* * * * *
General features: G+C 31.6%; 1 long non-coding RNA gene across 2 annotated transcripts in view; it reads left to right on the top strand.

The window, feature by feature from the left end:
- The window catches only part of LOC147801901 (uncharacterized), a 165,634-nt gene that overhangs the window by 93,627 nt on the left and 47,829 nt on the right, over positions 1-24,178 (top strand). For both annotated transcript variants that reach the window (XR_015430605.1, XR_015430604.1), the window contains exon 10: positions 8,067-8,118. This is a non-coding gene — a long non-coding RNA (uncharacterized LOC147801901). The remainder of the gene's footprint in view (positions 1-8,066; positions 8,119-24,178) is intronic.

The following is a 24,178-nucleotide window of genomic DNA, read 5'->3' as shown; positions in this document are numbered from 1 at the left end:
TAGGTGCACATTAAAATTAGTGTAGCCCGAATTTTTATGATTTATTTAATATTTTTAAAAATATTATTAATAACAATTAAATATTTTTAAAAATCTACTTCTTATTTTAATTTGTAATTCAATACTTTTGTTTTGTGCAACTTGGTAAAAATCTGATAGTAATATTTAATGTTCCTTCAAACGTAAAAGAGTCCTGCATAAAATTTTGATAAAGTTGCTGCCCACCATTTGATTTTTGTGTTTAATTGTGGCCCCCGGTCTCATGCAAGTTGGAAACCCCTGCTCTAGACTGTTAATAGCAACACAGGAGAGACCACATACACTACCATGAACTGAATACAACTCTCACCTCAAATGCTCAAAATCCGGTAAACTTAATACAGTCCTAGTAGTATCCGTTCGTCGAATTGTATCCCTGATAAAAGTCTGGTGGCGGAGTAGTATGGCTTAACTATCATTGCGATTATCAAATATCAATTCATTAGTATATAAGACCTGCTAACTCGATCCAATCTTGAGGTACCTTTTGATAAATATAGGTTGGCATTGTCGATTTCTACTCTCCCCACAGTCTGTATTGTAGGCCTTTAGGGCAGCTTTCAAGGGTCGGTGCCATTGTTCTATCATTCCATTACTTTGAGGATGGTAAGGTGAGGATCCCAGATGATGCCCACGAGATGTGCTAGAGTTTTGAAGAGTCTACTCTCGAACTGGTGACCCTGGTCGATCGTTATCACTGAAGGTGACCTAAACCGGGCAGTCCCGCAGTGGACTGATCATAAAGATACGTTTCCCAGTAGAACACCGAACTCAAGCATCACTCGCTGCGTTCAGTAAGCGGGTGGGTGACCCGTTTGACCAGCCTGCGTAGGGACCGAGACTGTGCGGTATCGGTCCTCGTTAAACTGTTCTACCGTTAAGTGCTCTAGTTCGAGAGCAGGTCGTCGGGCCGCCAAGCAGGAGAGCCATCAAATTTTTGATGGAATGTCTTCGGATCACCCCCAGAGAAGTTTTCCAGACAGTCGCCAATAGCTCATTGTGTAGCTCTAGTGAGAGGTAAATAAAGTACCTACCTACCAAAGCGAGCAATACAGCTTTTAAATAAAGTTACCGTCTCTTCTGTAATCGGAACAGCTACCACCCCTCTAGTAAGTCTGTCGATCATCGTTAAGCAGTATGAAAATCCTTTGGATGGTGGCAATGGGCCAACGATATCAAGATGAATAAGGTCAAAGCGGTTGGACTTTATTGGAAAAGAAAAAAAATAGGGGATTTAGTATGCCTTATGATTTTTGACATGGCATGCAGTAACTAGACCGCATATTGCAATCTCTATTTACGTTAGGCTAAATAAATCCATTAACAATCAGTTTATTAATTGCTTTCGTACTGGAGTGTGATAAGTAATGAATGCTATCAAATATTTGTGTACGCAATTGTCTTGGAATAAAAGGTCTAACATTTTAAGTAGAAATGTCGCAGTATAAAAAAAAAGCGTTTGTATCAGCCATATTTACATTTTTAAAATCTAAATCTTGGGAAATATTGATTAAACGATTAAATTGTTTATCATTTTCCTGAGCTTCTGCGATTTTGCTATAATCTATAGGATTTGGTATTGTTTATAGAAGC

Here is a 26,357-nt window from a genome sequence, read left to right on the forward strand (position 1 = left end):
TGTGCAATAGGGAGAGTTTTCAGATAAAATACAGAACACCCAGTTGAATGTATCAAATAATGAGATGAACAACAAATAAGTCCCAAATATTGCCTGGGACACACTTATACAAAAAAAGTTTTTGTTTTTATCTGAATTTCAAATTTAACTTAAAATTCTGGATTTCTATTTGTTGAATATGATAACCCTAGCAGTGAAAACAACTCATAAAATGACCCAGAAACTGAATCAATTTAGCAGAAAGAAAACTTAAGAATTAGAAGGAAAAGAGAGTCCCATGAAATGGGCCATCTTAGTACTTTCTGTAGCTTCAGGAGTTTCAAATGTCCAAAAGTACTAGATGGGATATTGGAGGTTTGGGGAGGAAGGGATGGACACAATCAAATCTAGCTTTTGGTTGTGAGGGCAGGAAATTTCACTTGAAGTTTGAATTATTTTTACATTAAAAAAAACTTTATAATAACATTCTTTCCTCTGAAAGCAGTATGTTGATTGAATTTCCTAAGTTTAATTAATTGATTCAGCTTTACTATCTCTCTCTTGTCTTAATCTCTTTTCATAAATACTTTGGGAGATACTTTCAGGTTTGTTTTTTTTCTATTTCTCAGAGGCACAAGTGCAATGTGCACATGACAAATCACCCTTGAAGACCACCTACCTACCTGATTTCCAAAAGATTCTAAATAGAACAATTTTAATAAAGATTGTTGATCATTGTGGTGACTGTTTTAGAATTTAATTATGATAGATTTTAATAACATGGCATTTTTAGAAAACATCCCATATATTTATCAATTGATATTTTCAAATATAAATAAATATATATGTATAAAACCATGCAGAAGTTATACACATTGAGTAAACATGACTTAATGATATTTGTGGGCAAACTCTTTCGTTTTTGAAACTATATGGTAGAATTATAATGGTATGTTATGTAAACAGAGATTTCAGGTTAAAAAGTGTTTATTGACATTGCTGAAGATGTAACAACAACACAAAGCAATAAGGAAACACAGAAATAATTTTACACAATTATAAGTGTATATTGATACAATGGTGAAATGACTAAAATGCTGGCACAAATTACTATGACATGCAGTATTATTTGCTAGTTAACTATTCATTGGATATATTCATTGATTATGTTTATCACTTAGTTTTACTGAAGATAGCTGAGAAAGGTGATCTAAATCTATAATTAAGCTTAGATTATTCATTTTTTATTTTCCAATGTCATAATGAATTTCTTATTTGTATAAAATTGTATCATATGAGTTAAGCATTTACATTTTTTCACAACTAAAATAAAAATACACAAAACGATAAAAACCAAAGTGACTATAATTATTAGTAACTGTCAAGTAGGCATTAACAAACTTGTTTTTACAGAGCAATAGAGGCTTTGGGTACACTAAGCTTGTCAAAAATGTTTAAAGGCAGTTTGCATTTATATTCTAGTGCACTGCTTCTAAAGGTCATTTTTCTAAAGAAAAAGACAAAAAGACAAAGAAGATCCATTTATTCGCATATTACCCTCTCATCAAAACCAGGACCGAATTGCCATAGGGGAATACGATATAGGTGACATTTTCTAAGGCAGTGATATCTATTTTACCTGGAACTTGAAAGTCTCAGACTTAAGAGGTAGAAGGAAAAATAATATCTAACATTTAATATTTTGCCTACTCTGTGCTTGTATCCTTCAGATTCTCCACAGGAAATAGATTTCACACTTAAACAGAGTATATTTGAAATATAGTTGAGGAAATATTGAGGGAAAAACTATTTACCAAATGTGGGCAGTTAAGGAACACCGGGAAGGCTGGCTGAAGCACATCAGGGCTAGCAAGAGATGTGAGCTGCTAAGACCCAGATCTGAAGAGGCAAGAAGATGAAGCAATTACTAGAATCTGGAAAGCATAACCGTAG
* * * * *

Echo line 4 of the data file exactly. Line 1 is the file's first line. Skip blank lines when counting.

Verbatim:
The following is a 24,178-nucleotide window of genomic DNA, read 5'->3' as shown; positions in this document are numbered from 1 at the left end: